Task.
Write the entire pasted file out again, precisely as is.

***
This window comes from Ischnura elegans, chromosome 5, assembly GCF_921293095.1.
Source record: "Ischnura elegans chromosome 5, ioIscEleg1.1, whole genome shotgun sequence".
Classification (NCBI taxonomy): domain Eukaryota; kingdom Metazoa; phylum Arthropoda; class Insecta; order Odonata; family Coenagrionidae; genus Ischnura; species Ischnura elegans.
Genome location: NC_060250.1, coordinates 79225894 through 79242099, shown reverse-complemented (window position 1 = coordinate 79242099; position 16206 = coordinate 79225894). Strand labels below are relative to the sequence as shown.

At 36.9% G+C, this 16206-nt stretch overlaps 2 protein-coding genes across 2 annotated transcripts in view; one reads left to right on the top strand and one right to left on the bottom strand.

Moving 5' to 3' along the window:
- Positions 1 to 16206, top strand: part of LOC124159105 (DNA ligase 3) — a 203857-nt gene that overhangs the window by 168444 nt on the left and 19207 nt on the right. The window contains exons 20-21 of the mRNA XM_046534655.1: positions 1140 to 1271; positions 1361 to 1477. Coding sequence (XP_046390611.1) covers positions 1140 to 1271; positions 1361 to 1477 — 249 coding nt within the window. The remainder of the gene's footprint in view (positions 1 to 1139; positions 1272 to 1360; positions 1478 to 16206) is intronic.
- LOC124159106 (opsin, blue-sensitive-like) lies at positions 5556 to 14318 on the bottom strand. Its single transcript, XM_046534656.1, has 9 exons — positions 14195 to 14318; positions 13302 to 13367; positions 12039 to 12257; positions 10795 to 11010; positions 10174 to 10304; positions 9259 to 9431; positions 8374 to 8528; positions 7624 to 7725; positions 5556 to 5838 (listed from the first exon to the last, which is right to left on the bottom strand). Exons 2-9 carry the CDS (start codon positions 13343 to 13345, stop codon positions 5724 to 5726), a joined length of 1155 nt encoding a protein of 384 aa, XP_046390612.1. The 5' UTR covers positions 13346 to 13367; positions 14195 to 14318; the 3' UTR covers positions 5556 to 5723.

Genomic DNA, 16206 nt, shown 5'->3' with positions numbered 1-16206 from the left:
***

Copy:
This window comes from Ischnura elegans, chromosome 5, assembly GCF_921293095.1.
Source record: "Ischnura elegans chromosome 5, ioIscEleg1.1, whole genome shotgun sequence".
Classification (NCBI taxonomy): domain Eukaryota; kingdom Metazoa; phylum Arthropoda; class Insecta; order Odonata; family Coenagrionidae; genus Ischnura; species Ischnura elegans.
Genome location: NC_060250.1, coordinates 79225894 through 79242099, shown reverse-complemented (window position 1 = coordinate 79242099; position 16206 = coordinate 79225894). Strand labels below are relative to the sequence as shown.

At 36.9% G+C, this 16206-nt stretch overlaps 2 protein-coding genes across 2 annotated transcripts in view; one reads left to right on the top strand and one right to left on the bottom strand.

Moving 5' to 3' along the window:
- Positions 1 to 16206, top strand: part of LOC124159105 (DNA ligase 3) — a 203857-nt gene that overhangs the window by 168444 nt on the left and 19207 nt on the right. The window contains exons 20-21 of the mRNA XM_046534655.1: positions 1140 to 1271; positions 1361 to 1477. Coding sequence (XP_046390611.1) covers positions 1140 to 1271; positions 1361 to 1477 — 249 coding nt within the window. The remainder of the gene's footprint in view (positions 1 to 1139; positions 1272 to 1360; positions 1478 to 16206) is intronic.
- LOC124159106 (opsin, blue-sensitive-like) lies at positions 5556 to 14318 on the bottom strand. Its single transcript, XM_046534656.1, has 9 exons — positions 14195 to 14318; positions 13302 to 13367; positions 12039 to 12257; positions 10795 to 11010; positions 10174 to 10304; positions 9259 to 9431; positions 8374 to 8528; positions 7624 to 7725; positions 5556 to 5838 (listed from the first exon to the last, which is right to left on the bottom strand). Exons 2-9 carry the CDS (start codon positions 13343 to 13345, stop codon positions 5724 to 5726), a joined length of 1155 nt encoding a protein of 384 aa, XP_046390612.1. The 5' UTR covers positions 13346 to 13367; positions 14195 to 14318; the 3' UTR covers positions 5556 to 5723.

Genomic DNA, 16206 nt, shown 5'->3' with positions numbered 1-16206 from the left: